Drug trafficking tops agenda during Azerbaijan visit

Photo: (C) United Nations Cartographic Section17 October 2011 - The Executive Director of UNODC, Yury Fedotov, and the President of the Republic of Azerbaijan, Ilham Heydar oglu Aliyev, met this week to discuss several core issues during a visit by the Executive Director to the country's capital, Baku. President Aliyev and Mr. Fedotov covered areas including drug control, demand reduction, organized crime and efforts to combat money-laundering during a visit that coincided with the country's hosting of an international conference on the fight against illicit traffic in narcotic drugs.

Speaking about the meeting with President Aliyev, the Executive Director noted the work of Azerbaijan in relation to drug control in that country, from both a local and a regional perspective: "I welcome the Government's efforts in prioritizing drug control. There is a strong link between organized crime and illicit drugs and the need for regional cooperation is more important than ever. Only by dealing with these issues as a collective and not on their own can we see the difference."

Azerbaijan President Ilham Aliyev (front right) with World Customs Organization Secretary General Kunio Mikuriya (back left) and UNODC Executive Director Yury Fedotov (front left)Since establishing a presence in the country in 2007, UNODC has cooperated closely with Azerbaijani officials on a number of fronts.

Action to counter drug trafficking remains one of the key collaborative efforts of Azerbaijan and UNODC. Azerbaijan and other countries in the region are used as transit countries for the smuggling of heroin from Afghanistan to Europe, as a result of which increasingly advanced surveillance is needed. Earlier this year, Azerbaijan began participating in the joint UNODC-World Customs Organization Container Control Programme, the aim of which is to develop a network of border control cooperation units at various land and sea ports to stem the flow of drugs, precursors and other illegal goods.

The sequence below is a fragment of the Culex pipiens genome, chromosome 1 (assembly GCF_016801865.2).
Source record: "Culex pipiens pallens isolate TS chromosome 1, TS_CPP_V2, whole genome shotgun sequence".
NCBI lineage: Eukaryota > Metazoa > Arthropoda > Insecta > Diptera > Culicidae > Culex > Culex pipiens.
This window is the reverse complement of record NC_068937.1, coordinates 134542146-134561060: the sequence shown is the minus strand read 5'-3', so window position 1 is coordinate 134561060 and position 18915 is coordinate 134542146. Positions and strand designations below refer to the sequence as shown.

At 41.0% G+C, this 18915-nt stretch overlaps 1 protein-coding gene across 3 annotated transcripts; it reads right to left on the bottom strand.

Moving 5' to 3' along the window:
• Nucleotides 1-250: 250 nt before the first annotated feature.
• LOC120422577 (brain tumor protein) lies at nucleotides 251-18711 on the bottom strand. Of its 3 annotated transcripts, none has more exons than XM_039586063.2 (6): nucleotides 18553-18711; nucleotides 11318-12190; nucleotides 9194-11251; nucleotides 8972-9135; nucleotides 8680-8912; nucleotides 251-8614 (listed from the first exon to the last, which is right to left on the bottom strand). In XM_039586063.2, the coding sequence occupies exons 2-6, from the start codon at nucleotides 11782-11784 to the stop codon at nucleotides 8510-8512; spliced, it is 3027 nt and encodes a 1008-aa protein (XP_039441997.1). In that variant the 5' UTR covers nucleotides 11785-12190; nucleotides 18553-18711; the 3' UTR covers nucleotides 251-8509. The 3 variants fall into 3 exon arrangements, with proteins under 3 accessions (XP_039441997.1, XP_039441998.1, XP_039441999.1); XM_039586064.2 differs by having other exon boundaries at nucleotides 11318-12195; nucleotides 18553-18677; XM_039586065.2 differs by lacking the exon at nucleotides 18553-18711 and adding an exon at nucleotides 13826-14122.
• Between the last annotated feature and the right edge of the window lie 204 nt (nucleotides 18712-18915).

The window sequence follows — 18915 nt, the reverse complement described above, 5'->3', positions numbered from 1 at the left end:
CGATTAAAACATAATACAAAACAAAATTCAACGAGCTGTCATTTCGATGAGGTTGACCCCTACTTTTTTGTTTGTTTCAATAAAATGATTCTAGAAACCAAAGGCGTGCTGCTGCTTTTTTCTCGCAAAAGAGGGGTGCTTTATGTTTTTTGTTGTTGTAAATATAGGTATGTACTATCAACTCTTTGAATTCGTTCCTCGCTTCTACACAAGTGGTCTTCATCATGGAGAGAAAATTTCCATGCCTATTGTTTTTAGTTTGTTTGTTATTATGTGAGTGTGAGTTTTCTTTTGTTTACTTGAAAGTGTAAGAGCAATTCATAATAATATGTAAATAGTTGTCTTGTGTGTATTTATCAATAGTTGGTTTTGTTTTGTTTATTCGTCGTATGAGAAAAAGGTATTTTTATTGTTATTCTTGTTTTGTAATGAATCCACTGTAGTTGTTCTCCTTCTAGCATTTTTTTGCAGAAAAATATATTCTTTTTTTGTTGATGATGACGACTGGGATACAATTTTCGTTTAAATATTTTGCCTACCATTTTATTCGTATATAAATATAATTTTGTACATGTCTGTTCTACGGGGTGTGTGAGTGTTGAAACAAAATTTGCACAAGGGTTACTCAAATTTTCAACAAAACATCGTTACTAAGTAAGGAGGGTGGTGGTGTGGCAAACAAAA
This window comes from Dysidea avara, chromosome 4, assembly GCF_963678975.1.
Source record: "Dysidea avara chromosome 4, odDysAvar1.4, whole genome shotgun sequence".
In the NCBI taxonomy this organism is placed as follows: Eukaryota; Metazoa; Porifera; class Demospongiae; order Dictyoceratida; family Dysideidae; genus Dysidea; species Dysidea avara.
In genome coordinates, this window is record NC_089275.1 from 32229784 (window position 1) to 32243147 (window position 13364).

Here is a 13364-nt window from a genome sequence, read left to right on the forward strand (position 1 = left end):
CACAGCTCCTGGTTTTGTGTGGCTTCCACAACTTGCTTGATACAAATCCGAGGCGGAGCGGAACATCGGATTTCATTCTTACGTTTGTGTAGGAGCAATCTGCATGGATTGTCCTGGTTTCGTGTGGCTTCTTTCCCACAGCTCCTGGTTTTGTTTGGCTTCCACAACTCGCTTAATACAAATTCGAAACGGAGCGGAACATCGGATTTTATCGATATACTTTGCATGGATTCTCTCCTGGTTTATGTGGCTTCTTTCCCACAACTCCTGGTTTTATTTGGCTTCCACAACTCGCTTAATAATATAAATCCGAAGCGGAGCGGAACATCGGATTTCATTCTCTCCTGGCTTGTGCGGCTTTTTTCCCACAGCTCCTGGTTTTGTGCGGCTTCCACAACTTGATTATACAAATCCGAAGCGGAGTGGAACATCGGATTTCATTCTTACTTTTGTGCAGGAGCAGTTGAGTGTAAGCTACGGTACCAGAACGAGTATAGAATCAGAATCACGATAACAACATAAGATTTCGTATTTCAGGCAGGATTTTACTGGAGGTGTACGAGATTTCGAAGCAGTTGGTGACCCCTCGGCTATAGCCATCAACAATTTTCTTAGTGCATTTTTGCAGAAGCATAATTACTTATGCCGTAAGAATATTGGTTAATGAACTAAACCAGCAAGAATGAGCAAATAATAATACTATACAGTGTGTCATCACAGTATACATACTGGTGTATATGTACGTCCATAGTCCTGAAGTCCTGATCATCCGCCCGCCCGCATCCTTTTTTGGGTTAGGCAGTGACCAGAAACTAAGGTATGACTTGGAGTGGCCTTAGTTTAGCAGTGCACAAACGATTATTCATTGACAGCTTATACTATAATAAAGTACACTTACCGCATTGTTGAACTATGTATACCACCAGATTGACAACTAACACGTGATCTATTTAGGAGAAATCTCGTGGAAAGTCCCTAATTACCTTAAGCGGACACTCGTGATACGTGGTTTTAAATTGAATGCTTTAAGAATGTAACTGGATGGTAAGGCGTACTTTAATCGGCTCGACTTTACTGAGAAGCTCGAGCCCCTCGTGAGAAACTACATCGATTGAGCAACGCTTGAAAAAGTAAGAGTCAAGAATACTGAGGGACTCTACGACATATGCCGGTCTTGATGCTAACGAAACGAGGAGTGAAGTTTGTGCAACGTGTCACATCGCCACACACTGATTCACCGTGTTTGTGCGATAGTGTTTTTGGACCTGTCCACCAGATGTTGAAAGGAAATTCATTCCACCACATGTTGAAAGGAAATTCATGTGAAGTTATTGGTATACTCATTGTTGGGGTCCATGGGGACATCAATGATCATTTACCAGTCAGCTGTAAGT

The formation of the Central Asian Regional Information and Coordination Centre (CARICC) is an example of the specific steps being taken to enhance regional efforts to fight drug trafficking. CARICC, initiated by UNODC, brings together law enforcement agencies from Azerbaijan, Kyrgyzstan, Kazakhstan, Turkmenistan, Tajikistan, Uzbekistan and the Russian Federation and facilitates cross-border information-sharing and enhanced coordination and implementation of counter-narcotic operational activities.

The tackling of corruption, which is often linked with drug trafficking, is an important component of the work of UNODC. Referring to that issue in relation to Azerbaijan, Mr. Fedotov noted the commitment of authorities to combating corruption and their support for the United Nations Convention against Corruption. Recent measures, such as the establishment of the Anti-Corruption Department within the Prosecutor-General's Office of Azerbaijan, are welcome in dealing with that scourge.

While in Baku, the Executive Director also made a welcoming address at the International Conference on the Fight against Illicit Traffic in Narcotic Drugs in which he spoke of the pain and misery caused by the global trade in illicit drugs. Recognizing the challenges of tackling the threat caused by that trade, Mr. Fedotov noted three crucial steps that need to be taken: first, further acknowledgment is needed that tackling the drug trade is not the responsibility of only a handful of countries, but rather a joint problem requiring the collective action of the international community; second, while drug-related crimes are often local in nature, the solutions must be global, particularly given the nature of drug trafficking, which is at the centre of a shifting web of transnational organized crime; and lastly, the causal connections between drug trafficking and insecurity must be taken into account, specifically with regard to the production and trafficking of drugs, which undermine security and promote corruption, crime, terrorism and instability.

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